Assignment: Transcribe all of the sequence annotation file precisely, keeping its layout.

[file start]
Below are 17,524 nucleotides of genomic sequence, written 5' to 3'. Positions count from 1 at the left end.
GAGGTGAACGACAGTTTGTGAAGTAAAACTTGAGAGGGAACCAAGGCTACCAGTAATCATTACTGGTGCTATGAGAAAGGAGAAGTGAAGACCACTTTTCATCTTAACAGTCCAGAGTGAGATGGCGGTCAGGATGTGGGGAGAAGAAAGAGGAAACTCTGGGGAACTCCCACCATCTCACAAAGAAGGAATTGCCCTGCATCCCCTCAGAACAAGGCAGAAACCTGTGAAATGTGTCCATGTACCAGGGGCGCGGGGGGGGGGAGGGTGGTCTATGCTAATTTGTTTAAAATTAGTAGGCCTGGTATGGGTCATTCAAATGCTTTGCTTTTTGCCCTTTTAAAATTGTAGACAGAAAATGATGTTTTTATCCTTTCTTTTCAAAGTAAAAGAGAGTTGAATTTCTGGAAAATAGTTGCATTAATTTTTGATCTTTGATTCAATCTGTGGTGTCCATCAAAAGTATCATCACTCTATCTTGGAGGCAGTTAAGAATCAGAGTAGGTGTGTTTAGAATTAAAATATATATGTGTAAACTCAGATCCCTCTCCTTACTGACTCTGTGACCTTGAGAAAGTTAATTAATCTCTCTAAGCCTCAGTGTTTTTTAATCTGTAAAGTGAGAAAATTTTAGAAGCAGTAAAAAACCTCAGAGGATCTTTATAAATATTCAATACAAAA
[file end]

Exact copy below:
Below are 17,524 nucleotides of genomic sequence, written 5' to 3'. Positions count from 1 at the left end.
GAGGTGAACGACAGTTTGTGAAGTAAAACTTGAGAGGGAACCAAGGCTACCAGTAATCATTACTGGTGCTATGAGAAAGGAGAAGTGAAGACCACTTTTCATCTTAACAGTCCAGAGTGAGATGGCGGTCAGGATGTGGGGAGAAGAAAGAGGAAACTCTGGGGAACTCCCACCATCTCACAAAGAAGGAATTGCCCTGCATCCCCTCAGAACAAGGCAGAAACCTGTGAAATGTGTCCATGTACCAGGGGCGCGGGGGGGGGGAGGGTGGTCTATGCTAATTTGTTTAAAATTAGTAGGCCTGGTATGGGTCATTCAAATGCTTTGCTTTTTGCCCTTTTAAAATTGTAGACAGAAAATGATGTTTTTATCCTTTCTTTTCAAAGTAAAAGAGAGTTGAATTTCTGGAAAATAGTTGCATTAATTTTTGATCTTTGATTCAATCTGTGGTGTCCATCAAAAGTATCATCACTCTATCTTGGAGGCAGTTAAGAATCAGAGTAGGTGTGTTTAGAATTAAAATATATATGTGTAAACTCAGATCCCTCTCCTTACTGACTCTGTGACCTTGAGAAAGTTAATTAATCTCTCTAAGCCTCAGTGTTTTTTAATCTGTAAAGTGAGAAAATTTTAGAAGCAGTAAAAAACCTCAGAGGATCTTTATAAATATTCAATACAAAA